» » The Art of Hegel’s Aesthetics: Hegelian Philosophy and the Perspectives of Art History

The Art of Hegel’s Aesthetics: Hegelian Philosophy and the Perspectives of Art History

posted in: Uncategorized | 0

Co-organised by the Centre of Hellenic Studies at King’s College London, the New School for Social Research (New York) and the Internationales Kolleg Morphomata (Universitaet zu Koeln), with additional support from the Leverhulme Trust.

River Room, King’s Building, King’s College London (Strand Campus).
Wedsnesday 8th- Friday 10th June 2016

Joshua Billings (Princeton)
T.J. Clark (University of California, Berkeley)
Whitney Davis (University of California, Berkeley)
Sebastian Gardner (University College London)
Lydia Goehr (Columbia)
Hanneke Grootenboer (University of Oxford)
Paul Kottman (New School for Social Research)
Ludwig Jäger (Aachen/ Internationales Kolleg Morphomata)
Richard Neer (University of Chicago)
Julia Peters (Universitaet Tuebingen)
Robert Pippin (University of Chicago)
Fred Rush (University of Notre Dame)
Michael Squire (King’s College London)
Ingvild Torsen (University of Oslo)

Chairs/ discussants:
Roderick Beaton (King’s College London)
Dietrich Boschung (Universitaet zu Koeln)
Jas’ Elsner (University of Oxford/ University of Chicago)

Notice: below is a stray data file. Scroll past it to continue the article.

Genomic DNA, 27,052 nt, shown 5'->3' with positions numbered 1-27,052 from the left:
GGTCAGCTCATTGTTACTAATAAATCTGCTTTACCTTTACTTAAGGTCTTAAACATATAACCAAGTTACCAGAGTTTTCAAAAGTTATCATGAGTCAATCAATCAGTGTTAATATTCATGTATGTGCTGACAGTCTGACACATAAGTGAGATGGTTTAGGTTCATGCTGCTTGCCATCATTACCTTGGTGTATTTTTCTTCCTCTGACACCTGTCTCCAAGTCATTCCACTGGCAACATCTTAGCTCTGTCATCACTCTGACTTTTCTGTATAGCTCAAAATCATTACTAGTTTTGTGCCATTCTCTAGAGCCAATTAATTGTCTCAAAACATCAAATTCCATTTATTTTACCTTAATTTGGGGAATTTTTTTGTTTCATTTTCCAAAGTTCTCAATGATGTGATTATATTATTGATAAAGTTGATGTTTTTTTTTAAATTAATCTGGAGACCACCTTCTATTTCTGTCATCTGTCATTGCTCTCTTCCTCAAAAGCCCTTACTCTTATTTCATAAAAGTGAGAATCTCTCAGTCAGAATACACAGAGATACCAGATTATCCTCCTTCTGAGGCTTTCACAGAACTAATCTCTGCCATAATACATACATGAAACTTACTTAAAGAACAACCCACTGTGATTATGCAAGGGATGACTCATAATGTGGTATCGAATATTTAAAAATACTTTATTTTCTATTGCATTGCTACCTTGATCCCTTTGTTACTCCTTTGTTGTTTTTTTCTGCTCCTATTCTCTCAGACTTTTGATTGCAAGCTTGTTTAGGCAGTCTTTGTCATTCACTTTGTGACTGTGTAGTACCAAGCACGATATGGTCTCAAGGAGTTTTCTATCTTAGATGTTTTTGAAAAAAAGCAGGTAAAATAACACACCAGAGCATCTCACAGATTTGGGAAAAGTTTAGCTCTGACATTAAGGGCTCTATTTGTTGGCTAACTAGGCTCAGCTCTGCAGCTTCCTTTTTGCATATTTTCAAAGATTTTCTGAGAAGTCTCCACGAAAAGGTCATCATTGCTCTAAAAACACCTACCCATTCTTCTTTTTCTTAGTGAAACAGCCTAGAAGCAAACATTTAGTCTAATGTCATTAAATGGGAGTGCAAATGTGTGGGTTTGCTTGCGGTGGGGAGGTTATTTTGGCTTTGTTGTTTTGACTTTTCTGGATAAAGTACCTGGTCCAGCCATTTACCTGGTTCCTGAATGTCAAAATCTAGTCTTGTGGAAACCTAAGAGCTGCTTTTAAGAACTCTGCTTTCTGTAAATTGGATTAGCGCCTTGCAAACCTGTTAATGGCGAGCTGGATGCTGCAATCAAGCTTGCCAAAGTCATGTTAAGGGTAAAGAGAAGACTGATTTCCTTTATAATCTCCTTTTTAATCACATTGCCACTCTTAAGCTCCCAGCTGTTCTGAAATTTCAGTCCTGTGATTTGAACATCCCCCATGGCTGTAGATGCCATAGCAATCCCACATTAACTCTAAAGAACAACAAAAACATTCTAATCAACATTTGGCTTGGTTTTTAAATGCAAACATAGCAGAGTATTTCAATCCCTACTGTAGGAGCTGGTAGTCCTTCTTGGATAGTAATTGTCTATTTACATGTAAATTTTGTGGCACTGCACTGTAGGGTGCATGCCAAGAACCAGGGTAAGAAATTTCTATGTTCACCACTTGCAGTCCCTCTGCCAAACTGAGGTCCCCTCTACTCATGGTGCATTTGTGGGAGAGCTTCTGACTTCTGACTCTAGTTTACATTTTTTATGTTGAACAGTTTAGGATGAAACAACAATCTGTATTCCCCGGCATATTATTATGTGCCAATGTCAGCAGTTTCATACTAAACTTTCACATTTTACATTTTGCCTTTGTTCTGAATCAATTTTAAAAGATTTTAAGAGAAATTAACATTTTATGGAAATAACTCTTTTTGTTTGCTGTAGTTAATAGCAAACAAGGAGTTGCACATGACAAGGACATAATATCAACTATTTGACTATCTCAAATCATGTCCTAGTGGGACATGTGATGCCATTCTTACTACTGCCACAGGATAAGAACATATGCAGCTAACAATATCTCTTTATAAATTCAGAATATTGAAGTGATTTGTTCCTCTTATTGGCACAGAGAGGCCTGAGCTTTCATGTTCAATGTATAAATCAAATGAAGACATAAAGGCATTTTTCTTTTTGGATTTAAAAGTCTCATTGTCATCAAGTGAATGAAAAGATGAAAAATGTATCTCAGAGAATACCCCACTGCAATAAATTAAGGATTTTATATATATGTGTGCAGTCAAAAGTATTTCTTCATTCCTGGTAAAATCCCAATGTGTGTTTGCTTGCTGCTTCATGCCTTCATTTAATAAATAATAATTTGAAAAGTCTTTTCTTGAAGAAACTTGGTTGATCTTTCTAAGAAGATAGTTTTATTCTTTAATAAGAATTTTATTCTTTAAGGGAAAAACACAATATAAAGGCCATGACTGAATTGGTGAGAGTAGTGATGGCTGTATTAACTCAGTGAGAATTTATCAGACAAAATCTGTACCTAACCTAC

William Fitzgerald (King’s College London)
Simon Goldhill (University of Cambridge)
Sacha Golob (King’s College London)
Russell Goulbourne (King’s College London)
Thierry Greub (Internationales Kolleg Morphomata)
Constanze Güthenke (University of Oxford)
Katharina Lorenz (University of Nottingham/ Internationales Kolleg Morphomata)
Sebastian Matzner (King’s College London)
Stephen Melville (Ohio State University)
Jeremy Tanner (University College London)
Joanna Woodall (Courtauld Institute of Art)

This conference will explore one of the most profound and influential philosophies of art: Hegel’s 1820s ‘lectures on aesthetics’. By calling upon a range of philosophers and art historians with expertise in the periods discussed by Hegel (including the ‘Classical’ art of Greece), our overriding objective is twofold: first, to ask how Hegel’s work might illuminate specific periods and artworks in relation to contemporary art historical discussions; and second, to ask how art history might help us to make better sense of Hegel’s remarks in the ‘Vorlesungen ueber die Aesthetik’.

For a full description of the conference, see:

For the provisional programme, see:

The conference is free to attend, but pre-booking is required to secure a place:
(Although pre-booked spaces are limited, it is expected that some additional spaces may be made available each day)